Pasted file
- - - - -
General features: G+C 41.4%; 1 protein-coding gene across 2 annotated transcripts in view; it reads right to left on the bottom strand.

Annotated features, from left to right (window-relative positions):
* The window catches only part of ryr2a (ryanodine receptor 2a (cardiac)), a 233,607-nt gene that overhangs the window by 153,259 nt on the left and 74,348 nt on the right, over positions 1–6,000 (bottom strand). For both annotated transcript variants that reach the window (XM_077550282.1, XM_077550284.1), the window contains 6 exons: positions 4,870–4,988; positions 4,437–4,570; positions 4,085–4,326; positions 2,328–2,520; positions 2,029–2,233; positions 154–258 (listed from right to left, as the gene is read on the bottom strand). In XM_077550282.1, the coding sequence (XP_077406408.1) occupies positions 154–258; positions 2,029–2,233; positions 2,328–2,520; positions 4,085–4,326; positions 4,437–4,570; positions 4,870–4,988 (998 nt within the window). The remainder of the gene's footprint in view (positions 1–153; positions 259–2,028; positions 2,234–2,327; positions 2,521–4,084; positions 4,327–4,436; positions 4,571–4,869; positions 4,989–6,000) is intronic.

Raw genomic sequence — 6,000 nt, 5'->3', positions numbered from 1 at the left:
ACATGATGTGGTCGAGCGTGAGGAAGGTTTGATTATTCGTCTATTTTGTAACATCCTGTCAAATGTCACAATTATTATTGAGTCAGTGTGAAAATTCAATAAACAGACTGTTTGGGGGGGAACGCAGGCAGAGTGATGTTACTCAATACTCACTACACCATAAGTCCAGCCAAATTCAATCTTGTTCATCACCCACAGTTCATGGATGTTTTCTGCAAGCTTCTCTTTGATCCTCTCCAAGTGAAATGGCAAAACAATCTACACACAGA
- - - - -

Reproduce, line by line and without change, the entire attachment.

General features: G+C 41.4%; 1 protein-coding gene across 2 annotated transcripts in view; it reads right to left on the bottom strand.

Annotated features, from left to right (window-relative positions):
* The window catches only part of ryr2a (ryanodine receptor 2a (cardiac)), a 233,607-nt gene that overhangs the window by 153,259 nt on the left and 74,348 nt on the right, over positions 1–6,000 (bottom strand). For both annotated transcript variants that reach the window (XM_077550282.1, XM_077550284.1), the window contains 6 exons: positions 4,870–4,988; positions 4,437–4,570; positions 4,085–4,326; positions 2,328–2,520; positions 2,029–2,233; positions 154–258 (listed from right to left, as the gene is read on the bottom strand). In XM_077550282.1, the coding sequence (XP_077406408.1) occupies positions 154–258; positions 2,029–2,233; positions 2,328–2,520; positions 4,085–4,326; positions 4,437–4,570; positions 4,870–4,988 (998 nt within the window). The remainder of the gene's footprint in view (positions 1–153; positions 259–2,028; positions 2,234–2,327; positions 2,521–4,084; positions 4,327–4,436; positions 4,571–4,869; positions 4,989–6,000) is intronic.

Raw genomic sequence — 6,000 nt, 5'->3', positions numbered from 1 at the left:
ACATGATGTGGTCGAGCGTGAGGAAGGTTTGATTATTCGTCTATTTTGTAACATCCTGTCAAATGTCACAATTATTATTGAGTCAGTGTGAAAATTCAATAAACAGACTGTTTGGGGGGGAACGCAGGCAGAGTGATGTTACTCAATACTCACTACACCATAAGTCCAGCCAAATTCAATCTTGTTCATCACCCACAGTTCATGGATGTTTTCTGCAAGCTTCTCTTTGATCCTCTCCAAGTGAAATGGCAAAACAATCTACACACAGA